Pro-immigration Reform Groups Design Poll Questions to Favor 'Gang of Eight'
A new poll released Thursday by advocacy groups in favor of the bipartisan “Gang of Eight” immigration bill appears to have been designed to favor the Schumer-Rubio bill, Breitbart News has learned.
The official crosstab polling data, complete with the full questions, shows Grover Norquist’s Americans for Tax Reform (ATR), the National Immigration Forum Action Fund and Partnership for a New American Economy spun the facts of the plan to make it appear more favorable to conservatives and Republicans.
The poll, which was conducted by The Winston Group on those pro-Schumer-Rubio bill advocates’ behalf, surveyed 800 registered voters nationwide via telephone interview from April 22 to April 23, and intentionally oversampled Republican voters.
When asking poll respondents to say whether they strongly or somewhat oppose or support the Schumer-Rubio bill, the groups described the plan as follows:
A bipartisan group of senators recently introduced legislation to reform the immigration system. The plan establishes border security measures focused on high-risk areas of the Southern border, requires illegal immigrants to pass multiple criminal background checks, pay fines, learn English and pay taxes before getting in line for citizenship, makes E-Verify mandatory for all employers, and creates a new work visa program that regulates immigration according to unemployment. Would you say you support or oppose this plan to reform the immigration system?
According to the crosstab data, 75 percent of overall survey respondents, including 78 percent of Republicans, say they support the plan “as described.” The crosstab data also shows that 54 percent of “Self-identified ‘Tea Party’ voters” support the plan “as described.”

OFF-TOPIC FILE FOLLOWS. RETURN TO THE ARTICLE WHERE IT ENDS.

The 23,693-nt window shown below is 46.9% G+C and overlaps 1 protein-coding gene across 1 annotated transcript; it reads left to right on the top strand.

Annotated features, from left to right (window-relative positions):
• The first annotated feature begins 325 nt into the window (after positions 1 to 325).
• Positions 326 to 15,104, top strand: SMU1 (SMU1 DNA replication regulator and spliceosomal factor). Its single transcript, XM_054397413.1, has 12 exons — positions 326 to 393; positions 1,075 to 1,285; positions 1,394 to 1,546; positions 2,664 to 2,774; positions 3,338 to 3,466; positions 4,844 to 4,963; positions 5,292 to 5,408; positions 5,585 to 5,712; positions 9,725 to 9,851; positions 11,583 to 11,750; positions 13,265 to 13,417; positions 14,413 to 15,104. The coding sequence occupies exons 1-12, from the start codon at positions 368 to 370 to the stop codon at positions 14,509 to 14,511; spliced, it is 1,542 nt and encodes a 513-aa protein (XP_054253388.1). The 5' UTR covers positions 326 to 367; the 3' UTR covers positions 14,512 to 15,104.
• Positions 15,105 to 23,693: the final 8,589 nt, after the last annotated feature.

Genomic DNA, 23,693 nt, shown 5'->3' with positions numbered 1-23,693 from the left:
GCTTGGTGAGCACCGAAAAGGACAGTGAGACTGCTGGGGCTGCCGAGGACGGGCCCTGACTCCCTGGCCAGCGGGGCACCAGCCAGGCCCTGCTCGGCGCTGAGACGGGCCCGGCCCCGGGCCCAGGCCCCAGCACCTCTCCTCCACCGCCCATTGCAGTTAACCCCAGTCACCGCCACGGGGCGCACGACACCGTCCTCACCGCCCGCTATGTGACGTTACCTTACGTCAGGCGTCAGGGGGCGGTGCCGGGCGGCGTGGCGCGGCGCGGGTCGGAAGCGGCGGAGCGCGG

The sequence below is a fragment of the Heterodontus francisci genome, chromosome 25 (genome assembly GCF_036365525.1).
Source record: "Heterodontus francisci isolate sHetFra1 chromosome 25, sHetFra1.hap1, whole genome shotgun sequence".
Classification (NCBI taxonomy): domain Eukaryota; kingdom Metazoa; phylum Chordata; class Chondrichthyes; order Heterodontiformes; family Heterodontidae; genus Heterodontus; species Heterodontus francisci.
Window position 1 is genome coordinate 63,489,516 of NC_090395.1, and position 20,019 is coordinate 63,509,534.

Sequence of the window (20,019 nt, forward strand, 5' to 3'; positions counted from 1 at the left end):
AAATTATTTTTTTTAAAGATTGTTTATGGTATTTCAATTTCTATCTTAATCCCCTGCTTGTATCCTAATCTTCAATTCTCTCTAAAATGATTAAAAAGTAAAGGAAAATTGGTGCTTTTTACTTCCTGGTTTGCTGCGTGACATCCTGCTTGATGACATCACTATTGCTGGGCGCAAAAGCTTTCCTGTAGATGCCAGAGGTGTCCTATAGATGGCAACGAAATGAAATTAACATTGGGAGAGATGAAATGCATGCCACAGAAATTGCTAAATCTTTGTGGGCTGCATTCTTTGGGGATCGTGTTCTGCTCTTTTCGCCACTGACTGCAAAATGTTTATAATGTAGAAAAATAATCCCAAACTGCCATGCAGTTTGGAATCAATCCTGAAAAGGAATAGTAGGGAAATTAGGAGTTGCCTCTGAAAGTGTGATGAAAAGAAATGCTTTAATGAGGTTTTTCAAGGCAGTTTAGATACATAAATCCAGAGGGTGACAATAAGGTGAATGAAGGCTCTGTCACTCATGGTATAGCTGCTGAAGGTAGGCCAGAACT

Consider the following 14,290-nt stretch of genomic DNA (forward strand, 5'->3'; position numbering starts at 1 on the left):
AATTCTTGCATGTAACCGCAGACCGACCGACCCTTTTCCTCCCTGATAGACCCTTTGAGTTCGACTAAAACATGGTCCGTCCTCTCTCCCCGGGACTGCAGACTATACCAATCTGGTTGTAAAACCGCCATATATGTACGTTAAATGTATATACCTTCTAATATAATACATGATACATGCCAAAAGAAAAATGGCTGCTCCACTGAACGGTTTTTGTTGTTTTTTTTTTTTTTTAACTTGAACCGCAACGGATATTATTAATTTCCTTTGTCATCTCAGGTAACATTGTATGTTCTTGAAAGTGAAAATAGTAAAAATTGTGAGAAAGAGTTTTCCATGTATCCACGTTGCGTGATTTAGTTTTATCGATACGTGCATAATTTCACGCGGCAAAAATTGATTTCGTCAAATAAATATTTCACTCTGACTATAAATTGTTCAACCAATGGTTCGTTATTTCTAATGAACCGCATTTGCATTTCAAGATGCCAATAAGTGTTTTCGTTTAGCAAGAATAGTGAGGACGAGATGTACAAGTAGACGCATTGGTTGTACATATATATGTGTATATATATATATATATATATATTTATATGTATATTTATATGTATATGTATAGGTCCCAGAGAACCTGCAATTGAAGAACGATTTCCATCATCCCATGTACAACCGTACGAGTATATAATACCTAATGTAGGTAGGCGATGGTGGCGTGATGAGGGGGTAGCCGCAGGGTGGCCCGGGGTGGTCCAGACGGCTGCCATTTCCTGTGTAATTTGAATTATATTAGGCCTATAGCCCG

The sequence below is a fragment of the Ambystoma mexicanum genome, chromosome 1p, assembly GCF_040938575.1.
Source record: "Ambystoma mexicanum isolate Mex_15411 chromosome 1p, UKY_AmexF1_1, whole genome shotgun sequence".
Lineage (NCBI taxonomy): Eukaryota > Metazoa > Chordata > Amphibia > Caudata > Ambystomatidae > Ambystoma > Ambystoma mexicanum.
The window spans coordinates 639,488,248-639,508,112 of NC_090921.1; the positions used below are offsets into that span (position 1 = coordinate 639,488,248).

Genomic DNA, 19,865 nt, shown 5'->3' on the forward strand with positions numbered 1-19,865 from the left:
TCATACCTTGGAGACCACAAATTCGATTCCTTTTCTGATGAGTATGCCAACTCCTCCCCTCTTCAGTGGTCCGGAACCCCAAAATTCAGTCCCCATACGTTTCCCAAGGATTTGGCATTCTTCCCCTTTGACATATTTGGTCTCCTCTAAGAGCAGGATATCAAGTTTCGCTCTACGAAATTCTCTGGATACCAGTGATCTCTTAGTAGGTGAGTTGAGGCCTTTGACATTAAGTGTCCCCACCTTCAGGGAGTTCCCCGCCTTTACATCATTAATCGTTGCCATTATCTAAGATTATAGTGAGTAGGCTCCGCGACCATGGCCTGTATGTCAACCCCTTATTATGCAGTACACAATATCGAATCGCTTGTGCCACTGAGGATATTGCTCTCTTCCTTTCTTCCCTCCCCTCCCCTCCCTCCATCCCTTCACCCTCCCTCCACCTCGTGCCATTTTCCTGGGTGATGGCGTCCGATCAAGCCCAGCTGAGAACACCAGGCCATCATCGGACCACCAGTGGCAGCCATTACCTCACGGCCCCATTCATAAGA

The key phrase the pollsters expect most in the media to overlook, and a survey of headlines across the media thus far shows they have mostly overlooked it, is how the pollsters got their data by reading the Schumer-Rubio plan to respondents “as described.”
The description itself is problematic. Take the second sentence, for instance: the pollsters say the “plan establishes border security measures focused on high-risk areas of the Southern border.”
While the plan asks the Department of Homeland Security to establish such “border security measures,” the plan itself does not actually do anything on that front. As Breitbart News has detailed time and again, if the bill were signed into law, the DHS Secretary would have six months to submit a border security plan to Congress and say that she has begun implementing it.
That would enable the legalization of America’s 11 million illegal immigrants, and five whole years would go by before another progress check of DHS was made.
At that time, if DHS had not completed its goals, a commission made up of politicians throughout Congress, from the White House and from the four border states’ governors’ offices would have six months to write a report giving DHS directions on how to finish the job it failed to do already. If that commission did not finish its report within 180 days, DHS would take over the process again and the vicious cycle of non-border security would restart.